BOULDER COUNTY – Every so often a plant stops me in my tracks, either with beautiful foliage or gorgeous flowers. My spouse is used to me saying “wait a minute – stop, stop the car. Back up a little.” He’ll wait patiently as I crane my neck looking at the plant, getting out of the car if needed to get closer. If the curtains in the house twitch from the owner watching the crazy lady staring at their yard, I’ll wave and point at the plant in hopes that they come out to talk about it.
What captured my eye this summer is a gigantic beauty, the Hardy Hibiscus (Hibiscus moscheutos). The big, tropical flowers and colorful foliage are a double whammy that demand attention and make you dream of being in paradise.
Hardy hibiscuses are shrubs with an upright, mounding habit and dark green foliage. Some are large – up to five feet tall – while others stay small enough to fill large containers or center of the perennial bed. Once established, get ready for a show: they’ll sport huge, ruffled, crepe-paper like, seven-inch blooms which open wide to show off the anthers and stamen. Each stem can produce single or multiple flowers.
The plant will need staking and protection against high winds. Perennial hibiscus plants have no severe pest of disease problems.
Because the plant is big, plant it in a site where it can grow to four foot tall and three foot wide. Choose a location with full sun to part shade, and amend the soil with organic matter. Though they love heat, this isn’t a xeric plant, and does best in moist, organically-rich soils. Water it daily for two weeks to help it establish, then wean it back to irrigation levels that keep the soil moist but not soggy.
In fall, cut the plant back to a foot tall after the first frost – hibiscus blooms on new wood and this ensures a dazzling display every year. Mulch it with a four to five inch layer of wood chips to protect it from warming during winter. If it doesn’t pop up in early spring, don’t worry; the plant is slow to appear in the spring, nosing up after the soil warms to at least 70 degrees.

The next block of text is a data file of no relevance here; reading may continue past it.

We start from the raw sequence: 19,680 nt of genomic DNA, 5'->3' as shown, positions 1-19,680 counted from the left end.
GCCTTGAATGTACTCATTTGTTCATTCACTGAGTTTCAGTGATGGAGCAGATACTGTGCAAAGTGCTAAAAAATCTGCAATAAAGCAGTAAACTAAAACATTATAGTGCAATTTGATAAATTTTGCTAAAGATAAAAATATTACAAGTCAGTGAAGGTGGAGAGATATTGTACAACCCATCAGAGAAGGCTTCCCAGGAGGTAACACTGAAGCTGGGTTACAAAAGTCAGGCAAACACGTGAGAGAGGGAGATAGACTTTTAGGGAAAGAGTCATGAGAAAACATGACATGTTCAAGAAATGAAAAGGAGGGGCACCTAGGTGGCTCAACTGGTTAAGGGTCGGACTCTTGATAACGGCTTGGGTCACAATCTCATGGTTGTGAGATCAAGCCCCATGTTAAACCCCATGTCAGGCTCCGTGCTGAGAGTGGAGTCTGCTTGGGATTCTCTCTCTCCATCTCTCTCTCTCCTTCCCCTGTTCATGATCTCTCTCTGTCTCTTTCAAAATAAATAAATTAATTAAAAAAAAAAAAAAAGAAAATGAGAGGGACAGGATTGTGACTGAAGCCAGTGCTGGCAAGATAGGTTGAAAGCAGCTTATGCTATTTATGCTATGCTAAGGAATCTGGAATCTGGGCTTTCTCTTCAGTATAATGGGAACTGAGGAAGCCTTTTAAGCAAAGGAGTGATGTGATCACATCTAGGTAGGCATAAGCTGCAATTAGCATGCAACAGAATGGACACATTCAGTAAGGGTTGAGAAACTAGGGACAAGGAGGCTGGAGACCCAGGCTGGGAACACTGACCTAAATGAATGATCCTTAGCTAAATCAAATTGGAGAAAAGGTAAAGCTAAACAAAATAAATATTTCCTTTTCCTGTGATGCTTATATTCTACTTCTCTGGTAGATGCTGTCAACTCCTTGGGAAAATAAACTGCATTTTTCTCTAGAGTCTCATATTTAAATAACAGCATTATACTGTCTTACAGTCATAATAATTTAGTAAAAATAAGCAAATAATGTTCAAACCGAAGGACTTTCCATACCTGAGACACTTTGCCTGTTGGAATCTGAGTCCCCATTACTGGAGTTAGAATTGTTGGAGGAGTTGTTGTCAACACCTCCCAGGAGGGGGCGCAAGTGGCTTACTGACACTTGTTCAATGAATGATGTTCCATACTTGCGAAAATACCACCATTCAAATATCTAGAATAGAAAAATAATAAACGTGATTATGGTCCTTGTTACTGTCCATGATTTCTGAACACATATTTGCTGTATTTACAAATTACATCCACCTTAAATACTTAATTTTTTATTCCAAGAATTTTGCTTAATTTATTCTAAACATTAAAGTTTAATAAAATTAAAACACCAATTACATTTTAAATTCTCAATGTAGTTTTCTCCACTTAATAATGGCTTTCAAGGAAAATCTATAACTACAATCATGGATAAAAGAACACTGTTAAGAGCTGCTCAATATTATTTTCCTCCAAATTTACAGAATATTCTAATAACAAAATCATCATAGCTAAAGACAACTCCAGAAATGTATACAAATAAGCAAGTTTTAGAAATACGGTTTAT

Once it appears in spring, prune off the remaining stems from last year and apply a time-released, balanced fertilizer.
Stop feeding after June to ensure that flower production is not impeded by the excess nitrogen.
Ready to choose your plant? You’ll find hardy hibiscus in deep reds, bright pinks, white with red throats, burgundy, blue, striped or solid. Plant a large with two smaller hibiscus to add drama to the planting.
Vegetable gardeners, don’t forget to come out to the Taste of Tomato event on Saturday, Aug. 27, 10 a.m. to 1 p.m. at Gateway Fun Park, 4800 N. 28th St. in Boulder. Sample tomatoes, mingle, and talk about the love apple in this homegrown event. Entry is free if you bring three tomatoes to share (ten cherry tomatoes), otherwise entry is $5 per adult, and children get in free.
For details, visit harlequinsgardens.com.
Colorado State University Extension, together with Boulder County Parks and Open Space, provides unbiased, research-based information about consumer and family issues, horticulture, natural resources, agriculture and 4-H youth development. For more information contact Extension at the Boulder County Fairgrounds, 9595 Nelson Rd., Box B, Longmont, 303.678.6238, or visit ext.colostate.edu/boulder.
By Carol O’Meara, Colorado State University Extension, Boulder County